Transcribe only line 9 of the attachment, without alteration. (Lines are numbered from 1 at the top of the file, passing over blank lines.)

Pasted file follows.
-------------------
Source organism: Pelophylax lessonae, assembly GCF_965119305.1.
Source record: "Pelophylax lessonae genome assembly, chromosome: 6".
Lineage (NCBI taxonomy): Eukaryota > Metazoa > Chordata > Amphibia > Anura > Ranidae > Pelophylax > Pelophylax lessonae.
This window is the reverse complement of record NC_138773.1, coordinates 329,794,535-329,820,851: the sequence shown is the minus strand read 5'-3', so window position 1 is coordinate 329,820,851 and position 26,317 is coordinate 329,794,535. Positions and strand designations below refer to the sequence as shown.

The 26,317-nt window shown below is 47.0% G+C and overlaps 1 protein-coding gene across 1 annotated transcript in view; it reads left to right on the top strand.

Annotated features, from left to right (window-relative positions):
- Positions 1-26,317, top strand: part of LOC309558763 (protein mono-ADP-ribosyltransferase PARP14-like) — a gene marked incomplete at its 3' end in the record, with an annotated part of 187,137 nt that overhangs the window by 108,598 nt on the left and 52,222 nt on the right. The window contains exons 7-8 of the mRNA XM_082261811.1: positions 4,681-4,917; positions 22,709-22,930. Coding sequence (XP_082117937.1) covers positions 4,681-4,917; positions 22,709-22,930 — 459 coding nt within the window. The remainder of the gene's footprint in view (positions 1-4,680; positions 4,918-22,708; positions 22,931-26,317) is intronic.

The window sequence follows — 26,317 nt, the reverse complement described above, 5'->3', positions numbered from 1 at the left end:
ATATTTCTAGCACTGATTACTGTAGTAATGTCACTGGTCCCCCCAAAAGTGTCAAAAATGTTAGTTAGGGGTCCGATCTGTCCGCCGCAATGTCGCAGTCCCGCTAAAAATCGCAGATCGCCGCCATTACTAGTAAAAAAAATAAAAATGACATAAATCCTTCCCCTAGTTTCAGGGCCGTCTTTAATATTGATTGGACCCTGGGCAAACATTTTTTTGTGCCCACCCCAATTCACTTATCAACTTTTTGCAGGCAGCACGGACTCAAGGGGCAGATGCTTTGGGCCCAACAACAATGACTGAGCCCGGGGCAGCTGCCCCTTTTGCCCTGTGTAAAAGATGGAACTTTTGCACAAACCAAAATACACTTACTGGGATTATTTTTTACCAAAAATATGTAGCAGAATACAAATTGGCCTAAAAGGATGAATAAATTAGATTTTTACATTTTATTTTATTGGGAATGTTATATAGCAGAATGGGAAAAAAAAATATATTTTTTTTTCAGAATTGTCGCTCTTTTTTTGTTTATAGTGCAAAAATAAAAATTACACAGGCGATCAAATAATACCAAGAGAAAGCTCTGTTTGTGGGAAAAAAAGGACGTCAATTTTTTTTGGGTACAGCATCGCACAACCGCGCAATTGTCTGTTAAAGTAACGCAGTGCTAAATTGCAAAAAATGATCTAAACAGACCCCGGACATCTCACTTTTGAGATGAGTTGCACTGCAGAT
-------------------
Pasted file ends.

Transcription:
ATATTTCTAGCACTGATTACTGTAGTAATGTCACTGGTCCCCCCAAAAGTGTCAAAAATGTTAGTTAGGGGTCCGATCTGTCCGCCGCAATGTCGCAGTCCCGCTAAAAATCGCAGATCGCCGCCATTACTAGTAAAAAAAATAAAAATGACATAAATCCTTCCCCTAGTTTCAGGGCCGTCTTTAATATTGATTGGACCCTGGGCAAACATTTTTTTGTGCCCACCCCAATTCACTTATCAACTTTTTGCAGGCAGCACGGACTCAAGGGGCAGATGCTTTGGGCCCAACAACAATGACTGAGCCCGGGGCAGCTGCCCCTTTTGCCCTGTGTAAAAGATGGAACTTTTGCACAAACCAAAATACACTTACTGGGATTATTTTTTACCAAAAATATGTAGCAGAATACAAATTGGCCTAAAAGGATGAATAAATTAGATTTTTACATTTTATTTTATTGGGAATGTTATATAGCAGAATGGGAAAAAAAAATATATTTTTTTTTCAGAATTGTCGCTCTTTTTTTGTTTATAGTGCAAAAATAAAAATTACACAGGCGATCAAATAATACCAAGAGAAAGCTCTGTTTGTGGGAAAAAAAGGACGTCAATTTTTTTTGGGTACAGCATCGCACAACCGCGCAATTGTCTGTTAAAGTAACGCAGTGCTAAATTGCAAAAAATGATCTAAACAGACCCCGGACATCTCACTTTTGAGATGAGTTGCACTGCAGAT